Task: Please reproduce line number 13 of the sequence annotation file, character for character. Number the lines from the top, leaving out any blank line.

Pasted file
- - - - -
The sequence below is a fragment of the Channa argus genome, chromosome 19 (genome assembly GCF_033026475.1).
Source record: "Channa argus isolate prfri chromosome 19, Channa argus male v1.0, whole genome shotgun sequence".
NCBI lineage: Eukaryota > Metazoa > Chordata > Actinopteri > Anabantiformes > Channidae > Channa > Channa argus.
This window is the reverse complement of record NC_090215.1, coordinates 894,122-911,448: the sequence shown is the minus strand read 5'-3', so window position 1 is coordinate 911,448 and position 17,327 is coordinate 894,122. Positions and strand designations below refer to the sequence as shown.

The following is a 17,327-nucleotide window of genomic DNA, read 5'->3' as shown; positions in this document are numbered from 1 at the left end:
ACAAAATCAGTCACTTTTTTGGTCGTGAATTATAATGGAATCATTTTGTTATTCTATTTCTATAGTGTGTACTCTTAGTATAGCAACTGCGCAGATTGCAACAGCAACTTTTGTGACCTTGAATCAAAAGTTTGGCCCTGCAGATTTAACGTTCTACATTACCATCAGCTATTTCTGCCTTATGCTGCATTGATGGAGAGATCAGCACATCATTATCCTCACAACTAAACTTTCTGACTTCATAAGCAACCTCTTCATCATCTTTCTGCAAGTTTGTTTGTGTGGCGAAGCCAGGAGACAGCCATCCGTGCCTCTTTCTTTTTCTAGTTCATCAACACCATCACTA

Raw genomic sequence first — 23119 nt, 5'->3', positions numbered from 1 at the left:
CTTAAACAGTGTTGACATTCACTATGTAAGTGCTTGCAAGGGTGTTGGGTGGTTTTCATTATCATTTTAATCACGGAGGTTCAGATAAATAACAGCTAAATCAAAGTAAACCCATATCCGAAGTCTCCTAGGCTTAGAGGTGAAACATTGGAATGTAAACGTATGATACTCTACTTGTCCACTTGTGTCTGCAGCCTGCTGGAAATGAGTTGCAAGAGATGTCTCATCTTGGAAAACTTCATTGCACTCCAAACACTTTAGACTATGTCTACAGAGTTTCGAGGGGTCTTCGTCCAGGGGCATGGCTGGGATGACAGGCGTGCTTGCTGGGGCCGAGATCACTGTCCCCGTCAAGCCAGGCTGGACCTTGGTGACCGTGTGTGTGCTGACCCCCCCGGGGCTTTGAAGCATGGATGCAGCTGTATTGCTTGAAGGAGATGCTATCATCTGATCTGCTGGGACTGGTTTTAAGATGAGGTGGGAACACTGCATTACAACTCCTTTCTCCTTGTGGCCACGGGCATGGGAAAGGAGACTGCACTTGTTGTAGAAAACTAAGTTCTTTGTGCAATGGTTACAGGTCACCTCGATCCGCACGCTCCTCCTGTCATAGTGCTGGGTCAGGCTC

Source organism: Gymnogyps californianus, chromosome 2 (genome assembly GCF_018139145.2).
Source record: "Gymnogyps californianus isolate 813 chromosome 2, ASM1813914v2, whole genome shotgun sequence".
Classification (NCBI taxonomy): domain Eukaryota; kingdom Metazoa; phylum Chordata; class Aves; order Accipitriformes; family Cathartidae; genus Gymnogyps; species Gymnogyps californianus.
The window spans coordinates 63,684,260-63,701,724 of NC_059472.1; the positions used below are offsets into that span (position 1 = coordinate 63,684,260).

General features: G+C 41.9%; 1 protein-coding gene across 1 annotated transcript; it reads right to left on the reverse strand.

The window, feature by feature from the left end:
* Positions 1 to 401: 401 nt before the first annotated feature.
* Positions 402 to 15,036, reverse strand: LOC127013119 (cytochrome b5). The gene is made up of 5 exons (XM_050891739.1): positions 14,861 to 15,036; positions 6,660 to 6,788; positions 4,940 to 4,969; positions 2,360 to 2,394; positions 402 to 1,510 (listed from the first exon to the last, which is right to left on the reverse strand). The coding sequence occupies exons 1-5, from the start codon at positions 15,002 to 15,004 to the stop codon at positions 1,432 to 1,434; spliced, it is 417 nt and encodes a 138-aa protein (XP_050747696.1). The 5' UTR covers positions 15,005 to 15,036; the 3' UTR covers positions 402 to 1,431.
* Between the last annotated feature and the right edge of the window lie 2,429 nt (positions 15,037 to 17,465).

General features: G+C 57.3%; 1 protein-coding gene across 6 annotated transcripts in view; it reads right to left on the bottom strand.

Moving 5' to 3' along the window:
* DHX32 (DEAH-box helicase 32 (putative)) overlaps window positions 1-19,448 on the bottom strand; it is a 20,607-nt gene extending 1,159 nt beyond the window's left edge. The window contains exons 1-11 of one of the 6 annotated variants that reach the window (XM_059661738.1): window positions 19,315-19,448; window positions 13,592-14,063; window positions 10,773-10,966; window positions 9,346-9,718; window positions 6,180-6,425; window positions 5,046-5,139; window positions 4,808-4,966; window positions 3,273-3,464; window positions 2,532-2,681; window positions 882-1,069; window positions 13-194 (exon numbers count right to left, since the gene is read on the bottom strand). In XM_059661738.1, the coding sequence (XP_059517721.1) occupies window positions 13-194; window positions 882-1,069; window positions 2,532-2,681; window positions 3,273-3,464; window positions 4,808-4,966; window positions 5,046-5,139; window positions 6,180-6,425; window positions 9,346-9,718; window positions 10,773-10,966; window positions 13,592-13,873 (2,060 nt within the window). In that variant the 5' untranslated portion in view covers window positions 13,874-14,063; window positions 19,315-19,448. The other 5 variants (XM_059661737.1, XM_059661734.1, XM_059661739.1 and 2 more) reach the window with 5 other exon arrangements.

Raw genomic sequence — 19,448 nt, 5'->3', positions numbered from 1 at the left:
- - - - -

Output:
General features: G+C 41.9%; 1 protein-coding gene across 1 annotated transcript; it reads right to left on the reverse strand.